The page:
We are a storied people. What are the stories that you love to tell? Disciples come and see and then tell others what it is that they have witnessed. “Come and see – see what I saw” – they invite others into their own experience because they know how God, through Jesus Christ changes lives. They know that through the Spirit bestowed on us in baptism, Jesus abides with us, as a continuing presence in our lives and in creation. They’ve seen it. They’ve felt it. They know that this abiding presence of Jesus transforms lives, and transforms the world. They may not understand it, but they know it to be true. They believe. And they want others to know the blessing of believing too.
Disciples of Christ love the part of the story when Jesus invited them to “come and see.” Disciples of Christ become part of the story. They are observant and they see things through the eyes of faith. So they notice God’s activity around and in them, and they tell others about it, and they invite others into this experience of the Way.
We are a storied people. And sharing the story and the experience of God’s all-encompassing love and mercy, the story of God’s far-reaching, never-ending love is an important part of what we do as disciples of Christ. When we look around and see all of the ways that God reveals Godself in the world, and then tell others what it is that we have seen and then invite them to come and see it too, we become like John the Baptist, and Peter and Andrew, evangelists and disciples who share how it is that God is revealed to us. By sharing our story and inviting others to join us, to see God’s work among us, we all join in the story too.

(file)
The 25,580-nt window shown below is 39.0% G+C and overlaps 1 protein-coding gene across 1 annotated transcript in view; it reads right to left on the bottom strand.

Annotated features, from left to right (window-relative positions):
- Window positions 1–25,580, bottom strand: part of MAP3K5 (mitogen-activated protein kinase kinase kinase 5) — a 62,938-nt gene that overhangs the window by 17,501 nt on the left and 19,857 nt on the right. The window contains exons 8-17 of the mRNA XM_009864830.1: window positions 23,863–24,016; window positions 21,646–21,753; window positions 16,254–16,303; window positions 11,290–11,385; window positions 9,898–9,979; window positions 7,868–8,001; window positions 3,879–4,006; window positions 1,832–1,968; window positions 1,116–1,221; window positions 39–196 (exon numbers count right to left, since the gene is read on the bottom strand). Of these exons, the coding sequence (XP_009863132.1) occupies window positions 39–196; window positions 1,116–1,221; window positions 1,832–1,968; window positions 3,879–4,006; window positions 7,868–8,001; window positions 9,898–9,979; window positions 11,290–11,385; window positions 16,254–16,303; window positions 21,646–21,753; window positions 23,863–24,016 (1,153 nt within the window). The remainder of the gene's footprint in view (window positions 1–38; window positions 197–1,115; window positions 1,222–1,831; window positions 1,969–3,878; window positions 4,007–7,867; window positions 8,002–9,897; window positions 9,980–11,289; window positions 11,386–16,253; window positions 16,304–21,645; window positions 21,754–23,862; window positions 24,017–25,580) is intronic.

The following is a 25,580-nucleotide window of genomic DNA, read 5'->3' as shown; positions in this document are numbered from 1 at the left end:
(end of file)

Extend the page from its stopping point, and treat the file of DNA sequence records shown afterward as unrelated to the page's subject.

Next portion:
Studies have shown that the number one reason that most people who are new to church come, is that someone invited them. Not once, maybe not even twice, but with open arms, in a spirit of love, acceptance and accompaniment, someone invited them. Someone told them a story. Someone gave them a glimpse of new life. Someone shared the love of Christ with another. Someone let them know that God is making a difference in their lives and in the world every single day.
The essence of our witness is to tell what we have seen and believe and then to invite others to "come and see." That’s what John the Baptist does. That’s what Andrew does. It’s what Peter does. It’s what the gospel writers have done. And it is what every single one of us can do as well.
I read somewhere that these three things, notice, share, and invite – form the holy trinity of evangelism, and are the beginning of discipleship. So I ask you, where have you seen God at work in your life or in the world this week? What are you going to do about it?
We are a storied people. What are the stories you tell the best? May we each be inspired, provoked, blessed and led to share (to borrow from a hymn title) the greatest story ever told. Amen.